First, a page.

Best Tips for Healthy Lips
Recently, I had a distraught patient visit me to seek advice on cosmetic intervention to make her lips fuller, pink and plump. In her words, her lips were “thin, dry, discoloured and unattractive”. For once, I just had to begin by commending on her having given more than a thought to the state of her lips. In my years of dermatological practice, I’ve seldom had people demand more than fair, flawless skin on the face.
This here was a different patient. She understood the need to have attractive lips to even out everything else she was doing to her face. But the deal breaker of course was that she needed instant solution to fix the years of damage she’d been doing to her lips.
When it comes to beauty and attractiveness, lips are one of those parts of the face which leave an impact. It mustn’t have registered consciously, but think about it – an absolutely fair and flawless face will have much appeal lost if the person had dull, dark or cracking lips.
Except for when we smear that daily dose of Vaseline, seldom do we think of giving special attention to our lips. After being heaped with excess quantities of colour and cosmetics, your lips too need some rejuvenation time. This, specially, because they are sensitive. In fact, they are among the most sensitive areas in the body.
Lips Are Sensitive
Lips are considered one of the most sensitive areas of the body along with fingertips. This is primarily because:
Lips are richly endowed with innumerable nerve endings.
The numbers of touch receptors on lips are higher than most other areas of the body.
The amount of work the brain does in interpreting signals from the lips and fingertip is much more than other areas of the body as well.
The areas of the brain that receive messages from touch receptors in the lips and hands are much larger than the areas for receiving messages from less sensitive places, such as the back.
The lips contain a very thin stratum corneum (the outermost layer of the skin, which is thicker at other places), particularly at the vermillion border (the junction between the skin and the starting of the lip – in other words the edge of the lip). This makes it sensitive and prone to abuse from harsh ingredients in various skin care regimens and products. Products used for the lips, hence, need to be chosen carefully.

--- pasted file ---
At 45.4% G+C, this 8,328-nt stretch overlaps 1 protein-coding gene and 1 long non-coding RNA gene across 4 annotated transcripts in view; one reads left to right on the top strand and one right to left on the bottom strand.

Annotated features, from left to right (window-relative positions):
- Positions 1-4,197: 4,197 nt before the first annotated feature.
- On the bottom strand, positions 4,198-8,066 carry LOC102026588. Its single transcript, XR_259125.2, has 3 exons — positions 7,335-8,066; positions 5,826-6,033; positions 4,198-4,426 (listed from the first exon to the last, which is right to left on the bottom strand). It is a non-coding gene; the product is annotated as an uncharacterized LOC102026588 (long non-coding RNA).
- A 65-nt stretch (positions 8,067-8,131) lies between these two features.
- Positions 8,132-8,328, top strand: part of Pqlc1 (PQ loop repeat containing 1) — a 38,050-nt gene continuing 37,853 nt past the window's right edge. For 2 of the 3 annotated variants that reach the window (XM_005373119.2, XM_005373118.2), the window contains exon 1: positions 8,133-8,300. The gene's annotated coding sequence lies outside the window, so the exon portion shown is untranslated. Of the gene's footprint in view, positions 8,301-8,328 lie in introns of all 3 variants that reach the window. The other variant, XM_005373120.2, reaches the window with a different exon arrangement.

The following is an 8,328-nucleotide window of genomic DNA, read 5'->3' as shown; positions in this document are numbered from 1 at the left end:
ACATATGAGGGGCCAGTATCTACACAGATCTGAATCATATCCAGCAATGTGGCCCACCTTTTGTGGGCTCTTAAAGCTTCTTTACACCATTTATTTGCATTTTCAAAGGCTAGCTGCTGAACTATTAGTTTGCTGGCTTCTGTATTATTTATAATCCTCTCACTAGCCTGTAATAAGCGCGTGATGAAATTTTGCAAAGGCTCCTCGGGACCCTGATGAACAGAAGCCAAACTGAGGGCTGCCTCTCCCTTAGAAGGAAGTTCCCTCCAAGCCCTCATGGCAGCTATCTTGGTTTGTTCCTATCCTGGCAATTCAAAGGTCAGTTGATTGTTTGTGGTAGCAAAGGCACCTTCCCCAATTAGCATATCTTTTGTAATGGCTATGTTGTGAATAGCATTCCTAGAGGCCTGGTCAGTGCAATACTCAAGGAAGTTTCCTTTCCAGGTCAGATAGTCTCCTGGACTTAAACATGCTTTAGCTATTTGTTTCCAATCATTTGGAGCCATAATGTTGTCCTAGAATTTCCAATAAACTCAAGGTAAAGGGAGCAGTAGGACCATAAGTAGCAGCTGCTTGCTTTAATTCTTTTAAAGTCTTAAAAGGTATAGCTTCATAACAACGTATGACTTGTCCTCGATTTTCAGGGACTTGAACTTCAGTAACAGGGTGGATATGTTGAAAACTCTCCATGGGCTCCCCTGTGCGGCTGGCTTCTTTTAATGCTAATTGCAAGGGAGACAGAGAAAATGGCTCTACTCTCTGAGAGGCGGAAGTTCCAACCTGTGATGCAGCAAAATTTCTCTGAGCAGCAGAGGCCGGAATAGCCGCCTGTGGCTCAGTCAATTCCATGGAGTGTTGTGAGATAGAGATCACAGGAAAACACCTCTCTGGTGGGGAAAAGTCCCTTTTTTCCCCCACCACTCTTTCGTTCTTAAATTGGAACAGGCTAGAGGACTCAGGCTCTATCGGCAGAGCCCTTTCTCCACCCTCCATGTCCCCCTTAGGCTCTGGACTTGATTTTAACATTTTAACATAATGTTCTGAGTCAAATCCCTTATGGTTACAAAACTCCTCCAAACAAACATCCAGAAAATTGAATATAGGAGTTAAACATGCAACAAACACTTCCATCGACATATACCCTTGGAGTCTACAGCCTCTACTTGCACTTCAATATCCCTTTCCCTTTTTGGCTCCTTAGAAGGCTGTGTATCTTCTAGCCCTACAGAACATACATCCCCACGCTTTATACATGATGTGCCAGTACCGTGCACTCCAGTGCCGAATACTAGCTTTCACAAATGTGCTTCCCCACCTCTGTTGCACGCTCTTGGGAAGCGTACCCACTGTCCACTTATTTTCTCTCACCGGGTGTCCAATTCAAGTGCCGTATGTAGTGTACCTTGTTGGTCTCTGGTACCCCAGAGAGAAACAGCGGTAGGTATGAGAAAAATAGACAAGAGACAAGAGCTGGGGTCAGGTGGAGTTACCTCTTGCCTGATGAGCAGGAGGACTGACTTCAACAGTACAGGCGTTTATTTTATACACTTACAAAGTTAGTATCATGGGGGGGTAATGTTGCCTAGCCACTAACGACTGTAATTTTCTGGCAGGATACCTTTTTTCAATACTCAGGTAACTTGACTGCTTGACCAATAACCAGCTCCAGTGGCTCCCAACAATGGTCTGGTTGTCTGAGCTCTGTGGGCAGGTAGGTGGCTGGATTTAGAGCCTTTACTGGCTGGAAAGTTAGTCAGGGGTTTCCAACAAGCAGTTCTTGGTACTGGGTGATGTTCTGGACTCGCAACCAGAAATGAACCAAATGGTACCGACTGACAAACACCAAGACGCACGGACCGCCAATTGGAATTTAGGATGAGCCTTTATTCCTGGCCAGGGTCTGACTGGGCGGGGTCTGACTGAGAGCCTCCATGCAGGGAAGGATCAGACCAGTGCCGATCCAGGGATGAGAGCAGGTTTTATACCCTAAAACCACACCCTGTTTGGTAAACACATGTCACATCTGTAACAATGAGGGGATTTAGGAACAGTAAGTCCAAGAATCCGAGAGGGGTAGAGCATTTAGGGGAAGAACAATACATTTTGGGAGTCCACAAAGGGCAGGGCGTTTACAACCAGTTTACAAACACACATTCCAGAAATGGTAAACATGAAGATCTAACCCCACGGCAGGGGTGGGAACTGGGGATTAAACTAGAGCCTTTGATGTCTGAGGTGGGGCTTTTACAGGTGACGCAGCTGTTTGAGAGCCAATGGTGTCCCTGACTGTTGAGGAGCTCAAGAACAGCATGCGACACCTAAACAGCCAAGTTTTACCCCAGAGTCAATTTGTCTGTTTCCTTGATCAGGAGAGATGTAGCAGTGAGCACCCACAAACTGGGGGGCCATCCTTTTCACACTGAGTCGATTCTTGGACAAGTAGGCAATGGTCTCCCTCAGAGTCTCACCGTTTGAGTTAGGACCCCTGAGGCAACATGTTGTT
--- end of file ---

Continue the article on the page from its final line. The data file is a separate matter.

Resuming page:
The following two points define healthy lips –
Essentially symmetrical, pink to reddish pink, smooth and moist or well hydrated lips are considered healthy.
The lip should be devoid of growths, lumps or discoloration.
- Chapped lips
– Chapping is essentially a reaction to adverse environmental conditions, usually extreme cold or hot dry winds.
– The Vermillion border of the lips loses its plasticity and becomes eroded or cracked.
– The person tends to lick the lips and pick at the scales further worsening the condition.C
- Contact chelitis
– This maybe be provoked by irritating chemicals – notorious agents in lipsticks include azo dyes (used for color), carmine, lanolin, perfumes, sesame oil etc.
– Sunscreens in certain lip balms may also cause an allergic reaction.
– Certain toothpastes have also been known to cause contact chelitis, so you are actually best of using white toothpaste.
– Foods such as peppermint, artichokes, allergic chelitis as well.
- Angular chelitis
– This is inflammation of the corners of the mouth or angles of mouth (the times when they crack and go dry)
– Various factors can cause this, most common being infections such as candidiasis or staphylococci.
– This is common in diabetics, smokers, sinusitis patients (breathing from the mouth), patients on dentures and persons with vitamin B deficiencies.
- Ulcers on the lips
– They are fairly common.
– They may be caused by infections or trauma.
- Herpes infection
– This is common on or adjacent to the lip.
– It may appear as clustered, fluid filled lesions, which may or may not be associated with fever.
– They occur commonly in extreme cold (“cold sore”) or in cases where one is suffering from an upper respiratory tract infection.
- Infections such as herpes
- Contact or allergic cheilitis
- Angular chelitis
- Sun induced lip damage
- Eczema – lip lick chelitis
- Give your lips loads of fluids.
- Use a good quality lip balm. Good old Vaseline (petrolatum jelly) works well, and there are innumerable lip balms in the market – SebaMed Lip defense, Lip Talk lip balm, Bariderm Lip Balm (Uriage), and then almost all medium to high end stores have their own flavored and original lip balms. Further some lip balms also include an SPF factor – this is good for people into sports or spending long hours in the sun.
- Do not lick your lips to make them wet – even if you’re tempted to.
- Some people advocate the use of lip scrubs at night – do this at your own discretion. There are a few available in the market.
- There are lip balms, lip conditioners, lip body butters and lip care treatments – essentially all are the SAME – they just want to hydrate and give a smooth sheen to your lips.
- Avoid smoking and tobacco chewing.
- Long lasting moisturization
- Non-sticky, non-greasy
- Devoid of smell
- Reasonably priced.
- Olive oil or honey – use them as a moisturizer.
- Honey with a few drops of lemon helps get rid of dull and dry lips.
- Raw milk – massage it daily on your lips before sleeping.
- Rose water – adds moisture to lips and makes them smooth.
- Lemon and fine ground sugar scrub – removes the dead skin to give smooth and soft lips.